Togo’s economy relies on phosphate industry. It is home to about 60 million tons of this natural resource, according to specialists, and aims to produce 3 million metric tons per year in the near future. However, China also produces phosphate although given their propensity for its usage on the vast farmlands it is probably wise to think ahead and establish potential future extraction points.
China’s “safeguarding” foreign policy of no aggression or expansion, sometimes passive and sometimes offensive in nature, may also pose as another reason for its involvement in Togo. Especially considering that the neighboring Burkina Faso’s relation with the government of China has always been rocky given its strong sympathy for Taiwan. China might just want to tap into the one of the few remaining African countries which cannot be called its stronghold.
Following the tourism demands
Senegal is set to build a new airport too. Dakar’s main Leopold Sedar Senghor International Airport is set to be dwarfed by the new Blaise Diagne International Airport – named after the first black African elected to the French Chamber of Deputies and former mayor of Dakar. Unlike Sudan, Senegal’s main concern is boosting tourism not trade. The old airport, built by the French almost 100 years ago, is insufficient for a city like Dakar, which sees a lot of potential from international visitors.
With no major airports in the near vicinity, Senegal is in a position to start a race for regional air traffic domination. The new building is an ideal beginning. Whether such aspiration is on the government’s mind is unclear, but Africa’s market share of global tourism has risen from 3% in the 1980s to 5% in 2010 and today stands at 6% with a plan to attain double-digit figure by 2020, according to the United Nations World Tourism Organization (UNWTO).
As Osman Ndiaye, UNWTO’s regional director for Africa underlines: “Open skies and open visas are some of the issues that need tackling for the growth of the African tourism market”.
Not only new airports, however, are starting up on the continent. New ideas for routes and air traffic handling are signalling further sky industry expansion. Somaliland for example, tired of association with Somalia, has been putting a lot attention on its Hargeisa airport, which has recently undergone uplifting to serve a number of Ethiopian Airlines carriers.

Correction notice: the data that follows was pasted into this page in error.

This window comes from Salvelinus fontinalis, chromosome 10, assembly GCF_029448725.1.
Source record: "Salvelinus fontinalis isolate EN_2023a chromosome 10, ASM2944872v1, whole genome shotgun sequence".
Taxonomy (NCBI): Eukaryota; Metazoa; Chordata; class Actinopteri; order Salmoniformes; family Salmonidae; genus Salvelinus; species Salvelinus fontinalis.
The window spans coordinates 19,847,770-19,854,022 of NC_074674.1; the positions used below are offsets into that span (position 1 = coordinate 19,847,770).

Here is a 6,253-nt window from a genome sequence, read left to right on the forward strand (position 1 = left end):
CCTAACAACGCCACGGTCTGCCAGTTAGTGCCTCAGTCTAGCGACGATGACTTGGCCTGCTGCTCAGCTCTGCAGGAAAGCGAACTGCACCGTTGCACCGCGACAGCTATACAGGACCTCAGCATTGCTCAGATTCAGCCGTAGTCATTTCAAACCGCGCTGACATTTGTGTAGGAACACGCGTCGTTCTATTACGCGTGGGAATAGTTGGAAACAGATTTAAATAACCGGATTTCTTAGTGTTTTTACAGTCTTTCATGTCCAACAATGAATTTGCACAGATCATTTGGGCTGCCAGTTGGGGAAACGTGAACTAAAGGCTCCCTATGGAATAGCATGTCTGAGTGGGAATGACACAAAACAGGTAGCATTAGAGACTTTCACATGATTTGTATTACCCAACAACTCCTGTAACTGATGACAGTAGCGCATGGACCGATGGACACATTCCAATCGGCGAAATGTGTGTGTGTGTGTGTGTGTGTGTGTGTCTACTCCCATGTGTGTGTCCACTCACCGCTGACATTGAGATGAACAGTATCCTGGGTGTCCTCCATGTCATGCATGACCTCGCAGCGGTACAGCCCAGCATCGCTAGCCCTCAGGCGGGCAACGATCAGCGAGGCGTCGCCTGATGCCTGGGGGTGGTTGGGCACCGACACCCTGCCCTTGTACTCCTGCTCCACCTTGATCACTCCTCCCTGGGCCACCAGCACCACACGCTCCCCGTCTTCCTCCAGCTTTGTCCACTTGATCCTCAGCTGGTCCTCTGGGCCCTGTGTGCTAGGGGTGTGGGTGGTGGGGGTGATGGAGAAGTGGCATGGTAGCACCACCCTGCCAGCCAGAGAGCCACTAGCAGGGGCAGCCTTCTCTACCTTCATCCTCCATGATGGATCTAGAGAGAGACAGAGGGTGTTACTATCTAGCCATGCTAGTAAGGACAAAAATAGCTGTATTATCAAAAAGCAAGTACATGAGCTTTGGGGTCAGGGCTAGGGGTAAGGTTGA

“Airports are the gateways to the country” declared Somaliland’s civil aviation minister, Mohamud Hashi Abdi. Indeed. Hargaisa International Airport’s development might help to break away the bad opinion of the Horn of Africa’s nation and finally attract some tourists as well as more investment.
There are other planned airports, like in the Rwandan capital Kigali, but there is no information yet on the contracting.
New ideas, new routes
Private airport developments are also becoming more popular. The likes of Kruger Mpumalanga International Airport, operated by Primkop Airport Management Ltd., is a small, stylish, queue-free terminal servicing South Africa’s main national park.
The increasing number of savvy African travellers, as well as an extensive diaspora and expat base of explorers, voyagers and holiday-goers, may favour the quality of private airports – organised, with great quality of passenger and baggage handling and demand-oriented services.
In the name of tourism, remittance and history, Cape Verde opened a flight connection between T.F. Green Airport in Rhode Island, New England and its capital city of Praia on the island of Santiago. This is T.F. Green’s first year-round international service. The Cape Verdean community has a strong presence in New England, hence this development. Not many countries in Africa have direct flights to USA, making Cape Verde’s feat particularly special